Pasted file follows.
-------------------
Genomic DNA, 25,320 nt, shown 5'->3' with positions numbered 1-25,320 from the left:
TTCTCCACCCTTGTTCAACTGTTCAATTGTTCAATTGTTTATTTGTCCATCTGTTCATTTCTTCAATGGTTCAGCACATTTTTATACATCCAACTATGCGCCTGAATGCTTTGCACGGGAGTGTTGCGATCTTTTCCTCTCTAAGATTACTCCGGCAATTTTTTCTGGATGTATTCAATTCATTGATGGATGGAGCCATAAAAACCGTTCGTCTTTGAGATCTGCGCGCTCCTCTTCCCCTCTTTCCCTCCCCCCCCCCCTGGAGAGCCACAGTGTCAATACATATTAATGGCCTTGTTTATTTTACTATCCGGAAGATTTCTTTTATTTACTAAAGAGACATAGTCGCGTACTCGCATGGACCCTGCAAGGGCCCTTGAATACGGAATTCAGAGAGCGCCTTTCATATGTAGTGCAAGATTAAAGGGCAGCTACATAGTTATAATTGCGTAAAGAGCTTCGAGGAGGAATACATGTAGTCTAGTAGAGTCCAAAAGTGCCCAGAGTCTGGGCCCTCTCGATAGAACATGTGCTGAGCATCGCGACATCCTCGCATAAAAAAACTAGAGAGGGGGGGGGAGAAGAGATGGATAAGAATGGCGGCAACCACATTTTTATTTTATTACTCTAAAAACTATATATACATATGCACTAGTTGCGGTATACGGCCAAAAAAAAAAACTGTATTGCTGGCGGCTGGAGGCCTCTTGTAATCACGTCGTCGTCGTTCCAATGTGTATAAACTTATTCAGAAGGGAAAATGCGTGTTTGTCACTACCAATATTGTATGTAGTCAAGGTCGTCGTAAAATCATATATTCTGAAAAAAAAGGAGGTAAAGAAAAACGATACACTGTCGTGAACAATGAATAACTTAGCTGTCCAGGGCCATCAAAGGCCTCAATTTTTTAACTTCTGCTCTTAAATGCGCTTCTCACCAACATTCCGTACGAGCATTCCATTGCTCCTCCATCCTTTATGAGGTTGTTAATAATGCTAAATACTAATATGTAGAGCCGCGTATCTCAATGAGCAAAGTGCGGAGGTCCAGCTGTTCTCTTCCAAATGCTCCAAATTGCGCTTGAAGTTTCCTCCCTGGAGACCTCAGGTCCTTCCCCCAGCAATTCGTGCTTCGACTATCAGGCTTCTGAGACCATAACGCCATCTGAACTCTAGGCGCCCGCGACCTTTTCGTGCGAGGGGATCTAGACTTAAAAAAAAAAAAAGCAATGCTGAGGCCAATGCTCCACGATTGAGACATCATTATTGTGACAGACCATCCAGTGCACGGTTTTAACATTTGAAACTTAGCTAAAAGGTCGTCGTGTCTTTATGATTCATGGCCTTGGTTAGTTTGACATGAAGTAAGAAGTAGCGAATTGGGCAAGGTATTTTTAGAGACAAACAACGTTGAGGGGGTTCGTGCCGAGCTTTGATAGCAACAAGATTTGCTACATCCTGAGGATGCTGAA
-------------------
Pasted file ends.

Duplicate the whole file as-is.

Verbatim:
Genomic DNA, 25,320 nt, shown 5'->3' with positions numbered 1-25,320 from the left:
TTCTCCACCCTTGTTCAACTGTTCAATTGTTCAATTGTTTATTTGTCCATCTGTTCATTTCTTCAATGGTTCAGCACATTTTTATACATCCAACTATGCGCCTGAATGCTTTGCACGGGAGTGTTGCGATCTTTTCCTCTCTAAGATTACTCCGGCAATTTTTTCTGGATGTATTCAATTCATTGATGGATGGAGCCATAAAAACCGTTCGTCTTTGAGATCTGCGCGCTCCTCTTCCCCTCTTTCCCTCCCCCCCCCCCTGGAGAGCCACAGTGTCAATACATATTAATGGCCTTGTTTATTTTACTATCCGGAAGATTTCTTTTATTTACTAAAGAGACATAGTCGCGTACTCGCATGGACCCTGCAAGGGCCCTTGAATACGGAATTCAGAGAGCGCCTTTCATATGTAGTGCAAGATTAAAGGGCAGCTACATAGTTATAATTGCGTAAAGAGCTTCGAGGAGGAATACATGTAGTCTAGTAGAGTCCAAAAGTGCCCAGAGTCTGGGCCCTCTCGATAGAACATGTGCTGAGCATCGCGACATCCTCGCATAAAAAAACTAGAGAGGGGGGGGGAGAAGAGATGGATAAGAATGGCGGCAACCACATTTTTATTTTATTACTCTAAAAACTATATATACATATGCACTAGTTGCGGTATACGGCCAAAAAAAAAAACTGTATTGCTGGCGGCTGGAGGCCTCTTGTAATCACGTCGTCGTCGTTCCAATGTGTATAAACTTATTCAGAAGGGAAAATGCGTGTTTGTCACTACCAATATTGTATGTAGTCAAGGTCGTCGTAAAATCATATATTCTGAAAAAAAAGGAGGTAAAGAAAAACGATACACTGTCGTGAACAATGAATAACTTAGCTGTCCAGGGCCATCAAAGGCCTCAATTTTTTAACTTCTGCTCTTAAATGCGCTTCTCACCAACATTCCGTACGAGCATTCCATTGCTCCTCCATCCTTTATGAGGTTGTTAATAATGCTAAATACTAATATGTAGAGCCGCGTATCTCAATGAGCAAAGTGCGGAGGTCCAGCTGTTCTCTTCCAAATGCTCCAAATTGCGCTTGAAGTTTCCTCCCTGGAGACCTCAGGTCCTTCCCCCAGCAATTCGTGCTTCGACTATCAGGCTTCTGAGACCATAACGCCATCTGAACTCTAGGCGCCCGCGACCTTTTCGTGCGAGGGGATCTAGACTTAAAAAAAAAAAAAGCAATGCTGAGGCCAATGCTCCACGATTGAGACATCATTATTGTGACAGACCATCCAGTGCACGGTTTTAACATTTGAAACTTAGCTAAAAGGTCGTCGTGTCTTTATGATTCATGGCCTTGGTTAGTTTGACATGAAGTAAGAAGTAGCGAATTGGGCAAGGTATTTTTAGAGACAAACAACGTTGAGGGGGTTCGTGCCGAGCTTTGATAGCAACAAGATTTGCTACATCCTGAGGATGCTGAA